Descend deep beneath the streets of Paris to uncover one of the city’s grizzly secrets in this tourist attraction with a difference.
Paris’s famous catacombs date back to the late 18th century, when the city’s overcrowded graveyards were beginning to contaminate the water supply. To stop the spread of disease the authorities came up with the idea of exhuming the graves and moving the bones of the long-deceased to disused limestone quarries. The 1.6-kilometre network of underground passages has now become one of the city’s most unlikely tourist attractions, with thousands of visitors every year queuing patiently to see the stacks of bones that line the catacombs.
The bones are arranged according to type, with skulls in one place, femurs in another, and so on, forming patterns that are strangely artistic in their eerie beauty. Dotted amongst the skeletons, some of which date back to the French Revolution, are memorial plaques, providing a gentle reminder that these are real human remains and not some fantastical flight of fancy.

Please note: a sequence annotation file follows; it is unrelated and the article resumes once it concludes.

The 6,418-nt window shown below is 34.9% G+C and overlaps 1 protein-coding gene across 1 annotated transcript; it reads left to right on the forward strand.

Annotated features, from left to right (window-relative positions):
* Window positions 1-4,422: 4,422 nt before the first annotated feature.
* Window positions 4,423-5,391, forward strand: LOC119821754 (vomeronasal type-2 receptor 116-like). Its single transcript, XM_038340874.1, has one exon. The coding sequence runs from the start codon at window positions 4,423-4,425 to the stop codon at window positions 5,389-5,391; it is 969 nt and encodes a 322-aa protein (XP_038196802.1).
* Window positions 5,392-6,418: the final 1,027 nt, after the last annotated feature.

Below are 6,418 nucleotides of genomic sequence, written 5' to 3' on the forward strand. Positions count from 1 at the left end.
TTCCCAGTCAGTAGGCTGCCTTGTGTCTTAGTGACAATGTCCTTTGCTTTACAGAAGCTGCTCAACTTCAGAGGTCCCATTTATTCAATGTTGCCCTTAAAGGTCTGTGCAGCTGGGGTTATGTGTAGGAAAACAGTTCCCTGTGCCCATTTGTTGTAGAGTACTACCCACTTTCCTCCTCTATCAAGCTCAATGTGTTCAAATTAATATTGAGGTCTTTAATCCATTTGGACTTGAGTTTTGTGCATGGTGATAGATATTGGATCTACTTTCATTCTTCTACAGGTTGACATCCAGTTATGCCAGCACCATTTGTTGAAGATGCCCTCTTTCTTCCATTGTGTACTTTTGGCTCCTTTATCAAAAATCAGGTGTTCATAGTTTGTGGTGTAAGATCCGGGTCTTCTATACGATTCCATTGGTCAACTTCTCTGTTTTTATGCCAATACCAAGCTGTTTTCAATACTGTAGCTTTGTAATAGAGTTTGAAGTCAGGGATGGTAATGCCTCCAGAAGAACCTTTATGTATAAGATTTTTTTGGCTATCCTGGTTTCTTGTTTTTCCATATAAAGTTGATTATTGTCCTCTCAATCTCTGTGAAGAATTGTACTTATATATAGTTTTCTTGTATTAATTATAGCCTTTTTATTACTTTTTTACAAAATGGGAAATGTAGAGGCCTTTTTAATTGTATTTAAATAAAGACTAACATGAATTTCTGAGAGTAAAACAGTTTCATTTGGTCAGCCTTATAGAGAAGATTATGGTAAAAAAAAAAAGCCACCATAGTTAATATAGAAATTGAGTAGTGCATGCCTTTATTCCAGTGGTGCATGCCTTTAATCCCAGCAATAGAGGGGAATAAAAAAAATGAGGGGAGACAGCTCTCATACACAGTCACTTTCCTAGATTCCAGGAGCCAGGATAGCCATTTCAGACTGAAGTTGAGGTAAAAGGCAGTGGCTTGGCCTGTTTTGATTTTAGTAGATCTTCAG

Among the thought-provoking features pointed out on the audio tour are the wall carvings known as the Sculptures of Decure, created in 1777 by a quarry inspector who came to an unfortunate end when he fell through a sinkhole on an upper level. The Fountain of Samaritan, a natural spring surrounded by a wall of bones, and the Sepulchral Lamp, which provided light for the quarrymen to work by, are other points of interest.
It’s easy to miss the concealed entrance to the catacombs on the Place Denfert-Rochereau, but at busy times the queue gives it away! Once you get inside, allow around an hour to explore the network of tunnels. The walkways and stairs can be slippery, so choose footwear with a good grip, and take an extra layer of clothing to stop you from shivering underground.
The Paris Catacombs are open every day except Mondays. Children under 14 years of age must be accompanied by an adult. The elderly and those with limited mobility might find it a challenge so, if in doubt, check before you enter. The location is served by public transport and there is pay parking nearby.